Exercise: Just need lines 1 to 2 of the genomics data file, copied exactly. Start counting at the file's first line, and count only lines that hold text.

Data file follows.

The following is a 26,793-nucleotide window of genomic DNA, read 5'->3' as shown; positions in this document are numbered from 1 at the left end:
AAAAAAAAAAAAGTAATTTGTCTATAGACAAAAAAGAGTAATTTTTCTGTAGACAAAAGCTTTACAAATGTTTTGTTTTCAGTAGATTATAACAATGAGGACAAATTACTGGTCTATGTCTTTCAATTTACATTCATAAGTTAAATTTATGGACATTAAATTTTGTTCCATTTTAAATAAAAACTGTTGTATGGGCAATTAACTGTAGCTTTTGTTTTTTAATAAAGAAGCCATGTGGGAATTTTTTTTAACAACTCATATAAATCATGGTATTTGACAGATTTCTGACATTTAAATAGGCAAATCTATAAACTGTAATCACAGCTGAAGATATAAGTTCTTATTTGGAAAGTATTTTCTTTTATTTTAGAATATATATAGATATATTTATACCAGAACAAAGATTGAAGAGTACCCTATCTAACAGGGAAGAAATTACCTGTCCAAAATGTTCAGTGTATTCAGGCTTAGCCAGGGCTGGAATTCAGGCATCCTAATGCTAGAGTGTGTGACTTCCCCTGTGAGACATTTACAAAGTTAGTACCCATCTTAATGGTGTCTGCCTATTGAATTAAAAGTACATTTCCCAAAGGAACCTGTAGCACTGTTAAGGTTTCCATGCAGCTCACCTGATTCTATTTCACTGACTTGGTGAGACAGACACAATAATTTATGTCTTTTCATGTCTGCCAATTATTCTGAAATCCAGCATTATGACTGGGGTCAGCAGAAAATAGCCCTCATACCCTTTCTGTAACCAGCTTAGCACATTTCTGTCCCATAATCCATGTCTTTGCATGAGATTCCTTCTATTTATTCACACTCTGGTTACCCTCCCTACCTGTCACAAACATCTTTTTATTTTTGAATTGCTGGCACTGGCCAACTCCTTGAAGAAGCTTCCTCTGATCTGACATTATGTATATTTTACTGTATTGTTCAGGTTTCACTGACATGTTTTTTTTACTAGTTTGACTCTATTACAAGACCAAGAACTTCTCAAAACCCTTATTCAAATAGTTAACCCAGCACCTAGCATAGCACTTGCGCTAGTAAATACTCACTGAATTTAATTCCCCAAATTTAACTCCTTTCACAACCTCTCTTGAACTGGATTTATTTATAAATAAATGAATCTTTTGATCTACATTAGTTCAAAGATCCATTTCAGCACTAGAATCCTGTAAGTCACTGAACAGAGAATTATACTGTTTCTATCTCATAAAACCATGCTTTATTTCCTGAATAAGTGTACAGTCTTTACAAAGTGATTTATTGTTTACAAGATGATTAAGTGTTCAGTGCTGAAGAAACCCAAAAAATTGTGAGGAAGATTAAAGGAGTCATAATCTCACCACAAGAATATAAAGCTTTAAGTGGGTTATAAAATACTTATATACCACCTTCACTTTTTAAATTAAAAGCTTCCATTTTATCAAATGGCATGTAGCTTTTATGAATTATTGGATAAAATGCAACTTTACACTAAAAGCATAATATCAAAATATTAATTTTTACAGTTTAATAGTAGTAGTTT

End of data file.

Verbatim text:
The following is a 26,793-nucleotide window of genomic DNA, read 5'->3' as shown; positions in this document are numbered from 1 at the left end:
AAAAAAAAAAAAGTAATTTGTCTATAGACAAAAAAGAGTAATTTTTCTGTAGACAAAAGCTTTACAAATGTTTTGTTTTCAGTAGATTATAACAATGAGGACAAATTACTGGTCTATGTCTTTCAATTTACATTCATAAGTTAAATTTATGGACATTAAATTTTGTTCCATTTTAAATAAAAACTGTTGTATGGGCAATTAACTGTAGCTTTTGTTTTTTAATAAAGAAGCCATGTGGGAATTTTTTTTAACAACTCATATAAATCATGGTATTTGACAGATTTCTGACATTTAAATAGGCAAATCTATAAACTGTAATCACAGCTGAAGATATAAGTTCTTATTTGGAAAGTATTTTCTTTTATTTTAGAATATATATAGATATATTTATACCAGAACAAAGATTGAAGAGTACCCTATCTAACAGGGAAGAAATTACCTGTCCAAAATGTTCAGTGTATTCAGGCTTAGCCAGGGCTGGAATTCAGGCATCCTAATGCTAGAGTGTGTGACTTCCCCTGTGAGACATTTACAAAGTTAGTACCCATCTTAATGGTGTCTGCCTATTGAATTAAAAGTACATTTCCCAAAGGAACCTGTAGCACTGTTAAGGTTTCCATGCAGCTCACCTGATTCTATTTCACTGACTTGGTGAGACAGACACAATAATTTATGTCTTTTCATGTCTGCCAATTATTCTGAAATCCAGCATTATGACTGGGGTCAGCAGAAAATAGCCCTCATACCCTTTCTGTAACCAGCTTAGCACATTTCTGTCCCATAATCCATGTCTTTGCATGAGATTCCTTCTATTTATTCACACTCTGGTTACCCTCCCTACCTGTCACAAACATCTTTTTATTTTTGAATTGCTGGCACTGGCCAACTCCTTGAAGAAGCTTCCTCTGATCTGACATTATGTATATTTTACTGTATTGTTCAGGTTTCACTGACATGTTTTTTTTACTAGTTTGACTCTATTACAAGACCAAGAACTTCTCAAAACCCTTATTCAAATAGTTAACCCAGCACCTAGCATAGCACTTGCGCTAGTAAATACTCACTGAATTTAATTCCCCAAATTTAACTCCTTTCACAACCTCTCTTGAACTGGATTTATTTATAAATAAATGAATCTTTTGATCTACATTAGTTCAAAGATCCATTTCAGCACTAGAATCCTGTAAGTCACTGAACAGAGAATTATACTGTTTCTATCTCATAAAACCATGCTTTATTTCCTGAATAAGTGTACAGTCTTTACAAAGTGATTTATTGTTTACAAGATGATTAAGTGTTCAGTGCTGAAGAAACCCAAAAAATTGTGAGGAAGATTAAAGGAGTCATAATCTCACCACAAGAATATAAAGCTTTAAGTGGGTTATAAAATACTTATATACCACCTTCACTTTTTAAATTAAAAGCTTCCATTTTATCAAATGGCATGTAGCTTTTATGAATTATTGGATAAAATGCAACTTTACACTAAAAGCATAATATCAAAATATTAATTTTTACAGTTTAATAGTAGTAGTTT